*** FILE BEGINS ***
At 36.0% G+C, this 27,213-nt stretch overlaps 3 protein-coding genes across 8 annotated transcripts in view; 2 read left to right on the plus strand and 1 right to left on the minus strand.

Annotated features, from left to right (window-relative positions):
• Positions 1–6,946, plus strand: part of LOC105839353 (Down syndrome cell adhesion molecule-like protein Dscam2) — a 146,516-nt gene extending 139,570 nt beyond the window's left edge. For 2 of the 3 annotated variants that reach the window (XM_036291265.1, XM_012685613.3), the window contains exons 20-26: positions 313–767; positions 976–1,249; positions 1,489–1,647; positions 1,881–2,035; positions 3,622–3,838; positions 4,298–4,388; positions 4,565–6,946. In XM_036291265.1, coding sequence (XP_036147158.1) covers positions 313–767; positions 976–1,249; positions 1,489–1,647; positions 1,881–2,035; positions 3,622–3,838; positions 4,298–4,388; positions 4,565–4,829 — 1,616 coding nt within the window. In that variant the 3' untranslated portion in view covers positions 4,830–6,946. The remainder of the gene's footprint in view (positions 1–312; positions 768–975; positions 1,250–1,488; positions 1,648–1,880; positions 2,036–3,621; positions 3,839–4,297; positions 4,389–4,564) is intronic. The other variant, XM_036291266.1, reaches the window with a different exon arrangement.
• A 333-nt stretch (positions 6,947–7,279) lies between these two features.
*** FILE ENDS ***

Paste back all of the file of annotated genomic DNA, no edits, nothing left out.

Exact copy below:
At 36.0% G+C, this 27,213-nt stretch overlaps 3 protein-coding genes across 8 annotated transcripts in view; 2 read left to right on the plus strand and 1 right to left on the minus strand.

Annotated features, from left to right (window-relative positions):
• Positions 1–6,946, plus strand: part of LOC105839353 (Down syndrome cell adhesion molecule-like protein Dscam2) — a 146,516-nt gene extending 139,570 nt beyond the window's left edge. For 2 of the 3 annotated variants that reach the window (XM_036291265.1, XM_012685613.3), the window contains exons 20-26: positions 313–767; positions 976–1,249; positions 1,489–1,647; positions 1,881–2,035; positions 3,622–3,838; positions 4,298–4,388; positions 4,565–6,946. In XM_036291265.1, coding sequence (XP_036147158.1) covers positions 313–767; positions 976–1,249; positions 1,489–1,647; positions 1,881–2,035; positions 3,622–3,838; positions 4,298–4,388; positions 4,565–4,829 — 1,616 coding nt within the window. In that variant the 3' untranslated portion in view covers positions 4,830–6,946. The remainder of the gene's footprint in view (positions 1–312; positions 768–975; positions 1,250–1,488; positions 1,648–1,880; positions 2,036–3,621; positions 3,839–4,297; positions 4,389–4,564) is intronic. The other variant, XM_036291266.1, reaches the window with a different exon arrangement.
• A 333-nt stretch (positions 6,947–7,279) lies between these two features.